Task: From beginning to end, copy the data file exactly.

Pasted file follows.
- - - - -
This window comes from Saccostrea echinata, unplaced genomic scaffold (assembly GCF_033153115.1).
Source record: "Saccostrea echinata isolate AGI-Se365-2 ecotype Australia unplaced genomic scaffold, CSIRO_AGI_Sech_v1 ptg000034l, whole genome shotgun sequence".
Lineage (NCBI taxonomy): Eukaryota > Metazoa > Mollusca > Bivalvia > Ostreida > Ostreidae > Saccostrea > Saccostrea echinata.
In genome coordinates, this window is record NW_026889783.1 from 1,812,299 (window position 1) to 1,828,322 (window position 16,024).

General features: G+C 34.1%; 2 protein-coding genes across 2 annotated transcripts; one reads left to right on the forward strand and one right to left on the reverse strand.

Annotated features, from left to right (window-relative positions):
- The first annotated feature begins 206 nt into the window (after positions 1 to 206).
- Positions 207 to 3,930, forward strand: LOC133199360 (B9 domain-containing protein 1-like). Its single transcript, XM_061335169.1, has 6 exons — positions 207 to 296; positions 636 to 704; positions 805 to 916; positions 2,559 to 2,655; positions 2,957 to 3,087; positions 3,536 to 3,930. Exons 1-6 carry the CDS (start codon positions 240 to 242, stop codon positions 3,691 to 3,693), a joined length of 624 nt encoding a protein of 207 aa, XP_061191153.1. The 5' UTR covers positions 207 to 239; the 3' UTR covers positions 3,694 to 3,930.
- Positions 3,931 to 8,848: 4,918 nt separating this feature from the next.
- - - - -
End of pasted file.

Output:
This window comes from Saccostrea echinata, unplaced genomic scaffold (assembly GCF_033153115.1).
Source record: "Saccostrea echinata isolate AGI-Se365-2 ecotype Australia unplaced genomic scaffold, CSIRO_AGI_Sech_v1 ptg000034l, whole genome shotgun sequence".
Lineage (NCBI taxonomy): Eukaryota > Metazoa > Mollusca > Bivalvia > Ostreida > Ostreidae > Saccostrea > Saccostrea echinata.
In genome coordinates, this window is record NW_026889783.1 from 1,812,299 (window position 1) to 1,828,322 (window position 16,024).

General features: G+C 34.1%; 2 protein-coding genes across 2 annotated transcripts; one reads left to right on the forward strand and one right to left on the reverse strand.

Annotated features, from left to right (window-relative positions):
- The first annotated feature begins 206 nt into the window (after positions 1 to 206).
- Positions 207 to 3,930, forward strand: LOC133199360 (B9 domain-containing protein 1-like). Its single transcript, XM_061335169.1, has 6 exons — positions 207 to 296; positions 636 to 704; positions 805 to 916; positions 2,559 to 2,655; positions 2,957 to 3,087; positions 3,536 to 3,930. Exons 1-6 carry the CDS (start codon positions 240 to 242, stop codon positions 3,691 to 3,693), a joined length of 624 nt encoding a protein of 207 aa, XP_061191153.1. The 5' UTR covers positions 207 to 239; the 3' UTR covers positions 3,694 to 3,930.
- Positions 3,931 to 8,848: 4,918 nt separating this feature from the next.